My work in laser cut vinyl.

The digital.forest logotype

This is my work.

That’s a double entedre of sorts as it is also, for the moment, my employer, but what I’m talking about here is this logotype. Back when dinosaurs in neon-colored Member’s Only jackets roamed the earth, I was a Graphic Designer. I designed this at the request of my friend, Chris Kilbourn, who started d.f back in 1994. For posterity, here is the back-story of its creation; (Kilbo can fill in any details I’ve forgotten in the comments)…

When I was a professional designer I kept sketchbooks. Usually hard-bound books of blank heavy paper. I doodled and wrote in them constantly, usually with a black felt-tip pen. )I hate ball-points, and pencil doesn’t hold up well to wear.) I’ve kept all sorts of bad habits over the years but losing this good habit of doodling I regret deeply.

Several years prior to doing this logo for d.f I had done a whole corporate identity for a housing development called “Pine Lake Glen” on the Issaquah/Sammamish plateau. Back then it was a lot like the area I live now; high ground in the Cascade Foothills, with a few horse properties and widely scattered houses. It was just beginning to be developed. Now it is a bustling surburbia with a Starbucks on every corner, and expensive SUVs plying the driveways and parking lots. In my sketchbooks at the time I doodled a lot of trees coming up with the look for PLG. I settled on a set of three, which I had created with a paintbrush. I’ve often thought about driving up to the plateau and seeing if the signage I designed is still there, some 20+ years later.

When Chris asked me to design the d.f logo I remembered all those trees I had drawn years before and dug out my sketchbook. Sure enough, at some point I had made the perfect “tree”, with a fat loose-ended marker that had a wonderfully frenetic, organic shape. It would contrast well with the circuit-board motif I planned to mate with it to capture the incongruous combination of thoughts that is digital.forest. The typeface may look familiar to anyone who has ever driven the Autobahn: it is the condensed variant of the Deutsches Institut für Normung face created for highway signage. You know… all roads lead to:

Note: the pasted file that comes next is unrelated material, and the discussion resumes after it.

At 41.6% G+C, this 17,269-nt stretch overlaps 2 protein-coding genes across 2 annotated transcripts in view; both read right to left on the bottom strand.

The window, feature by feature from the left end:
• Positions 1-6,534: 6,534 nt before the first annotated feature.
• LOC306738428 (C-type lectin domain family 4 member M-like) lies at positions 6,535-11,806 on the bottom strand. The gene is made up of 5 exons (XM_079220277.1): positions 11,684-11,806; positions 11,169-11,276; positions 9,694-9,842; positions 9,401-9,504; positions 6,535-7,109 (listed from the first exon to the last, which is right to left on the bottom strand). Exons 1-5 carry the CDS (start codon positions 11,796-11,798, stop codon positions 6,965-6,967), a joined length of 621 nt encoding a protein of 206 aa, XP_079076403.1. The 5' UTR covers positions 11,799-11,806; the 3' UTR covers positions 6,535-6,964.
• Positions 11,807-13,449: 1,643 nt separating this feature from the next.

All roads lead to Ausfarht!

I prepared other designs, but I knew this was “the one” as soon as I completed it. I presented a range of offerings to Chris but he saw the beauty in this one and went with it. I created some great letterhead, and some truly amazing translucent business cards (which d.f sadly no longer uses.) We’ve kept the overall design in the intervening sixteen years, and like a good logo should, it has stood the test of time. Recently we went through an office remodel. It took forever, and frankly drove many of us nuts, but one highlight was revealed at the end. Out in the lobby, highly visible as you step out of the elevators is my work embedded in the floor in laser-cut vinyl:

Though I’m leaving digital.forest the identity I created for it sixteen years ago will always remain. As an artist, it is always satisfying seeing your work… at work.

2 thoughts on “My work in laser cut vinyl.”

  1. IIRC – that’s a Mac Plus motherboard scan you tweaked. I remember going over some inital designs with you while your knee was propped up after some surgery, and you were a bit spacey on painkillers. The business cards were the best – printed on light vellum with green ink screen on the back, _everyone_ who ever got one held it up to the light and took a close look. As a good graphic designer, you put a bunch of mediocre stuff in front of me and the one you wanted me to pick and the rest is history. 😉 Great, enduring work, Chuck!

  2. YES! It was actually the analog board that I scanned, as its traces were larger and more defined.

    Painkilers eh? I guess drugs DO help the creative process! 😉

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